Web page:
Australian private equity: Seven things you should know

 1. FUNDRAISING REMAINS STABLE
Despite the global uncertainty, domestic fundraising remained steady in 2016 at
A$3.2 billion ($2.4 billion; €2.1 billion) collected by five private equity funds, compared with A$3.7 billion raised by nine funds the year before, according to PEI.

2. BUT NEW GPS ARE EMERGING…
Sydney-based Adamantem Capital, established by former Pacific Equity Partners managing directors Anthony Kerwick and Rob Koczkar, hit their first close on its debut vehicle in December, targeting a reported A$600 million. Former TPG Capital co-head of Asia Ben Gray and former TPG partner Simon Harle are also reportedly fundraising to invest in Australia and New Zealand. Other new players include Archer Capital alumni Andrew Gray and Rishabh Mehrotra who have established Potentia Capital.

3. …AND LOOK SET TO SHAKE THINGS UP
The arrival of these new players is expected to create “the most vibrant and active private equity community that Australia has ever seen”, according to Tim Gordon and John Williamson-Noble of Sydney-based law firm Gilbert + Tobin. “I think the Australian landscape now is very interesting,” says Jenny Newmarch, portfolio manager – growth assets, First State Super.

4. TECH OPPORTUNITIES ARE TEMPTING
Australia's Future Fund is among those targeting tech start-ups, encouraged by new tax incentives for early stage investors. Superannuation funds First State Super and Hostplus Super have also set up an A$200 million venture capital fund with local tech entrepreneurs for domestic growing companies.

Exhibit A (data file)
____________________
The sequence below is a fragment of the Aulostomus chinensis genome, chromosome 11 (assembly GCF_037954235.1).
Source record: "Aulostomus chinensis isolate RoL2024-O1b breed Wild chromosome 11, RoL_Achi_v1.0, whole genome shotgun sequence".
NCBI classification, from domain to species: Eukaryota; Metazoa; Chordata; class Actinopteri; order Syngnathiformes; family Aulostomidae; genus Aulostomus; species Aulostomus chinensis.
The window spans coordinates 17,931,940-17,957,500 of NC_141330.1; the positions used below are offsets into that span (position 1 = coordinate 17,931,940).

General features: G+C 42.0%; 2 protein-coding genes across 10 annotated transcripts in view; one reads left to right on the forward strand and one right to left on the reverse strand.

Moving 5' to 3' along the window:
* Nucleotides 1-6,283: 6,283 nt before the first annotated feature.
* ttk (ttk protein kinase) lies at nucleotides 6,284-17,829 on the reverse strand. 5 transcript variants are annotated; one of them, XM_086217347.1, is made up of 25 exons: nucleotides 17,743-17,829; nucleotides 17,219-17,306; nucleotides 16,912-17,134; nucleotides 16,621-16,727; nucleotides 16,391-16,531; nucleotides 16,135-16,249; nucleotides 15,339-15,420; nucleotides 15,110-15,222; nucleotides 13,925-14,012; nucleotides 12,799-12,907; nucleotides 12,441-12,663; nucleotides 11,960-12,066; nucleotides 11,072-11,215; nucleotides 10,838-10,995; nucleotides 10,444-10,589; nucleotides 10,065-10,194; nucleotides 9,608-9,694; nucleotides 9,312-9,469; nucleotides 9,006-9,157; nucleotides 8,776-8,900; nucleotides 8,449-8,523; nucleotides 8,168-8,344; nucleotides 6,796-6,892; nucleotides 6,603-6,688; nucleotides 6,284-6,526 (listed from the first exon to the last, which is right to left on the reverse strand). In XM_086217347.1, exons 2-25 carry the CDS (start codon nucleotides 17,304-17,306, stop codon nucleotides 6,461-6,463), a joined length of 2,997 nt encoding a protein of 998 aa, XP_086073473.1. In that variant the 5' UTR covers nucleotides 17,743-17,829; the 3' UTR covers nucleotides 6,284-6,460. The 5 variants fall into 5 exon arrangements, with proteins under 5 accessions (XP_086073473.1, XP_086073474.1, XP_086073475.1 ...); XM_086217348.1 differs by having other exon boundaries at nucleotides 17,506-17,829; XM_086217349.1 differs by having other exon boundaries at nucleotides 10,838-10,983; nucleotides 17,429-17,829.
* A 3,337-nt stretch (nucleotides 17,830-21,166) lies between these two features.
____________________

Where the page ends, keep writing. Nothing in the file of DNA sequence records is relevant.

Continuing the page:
5. TOUGHER REGULATIONS ARE A SOURCE OF CONCERN
Especially moves to force the local superfunds to enhance fee and costs disclosures due to take effect in October, which general partners may struggle to comply with, private equity executives say. There are also fears that foreign investment rules could hinder the ability of overseas firms to acquire Australian assets.

6. CHINA IS A KEY INVESTOR
China is Australia’s largest trading partner and a key source of capital, with Chinese-backed deals accounting for 76 percent of overall transactions in Australia in 2016, according to KPMG and the University of Sydney. “There’s been a substantial increase in healthcare acquisitions, as well as those in food and agriculture,” says Xiong Jin, a Beijing-based partner with King & Wood Mallesons.

7. MID-MARKET REIGNS SUPREME
Steve Byrom, head of private equity at Future Fund, says Australia is a small to mid-sized enterprise market: “That is where Australian private equity firms have made great returns historically.” “The Australian mid-market also tends to be less competitive than the US or European equivalents resulting in lower entry valuations,” adds First State Super’s Newmarch.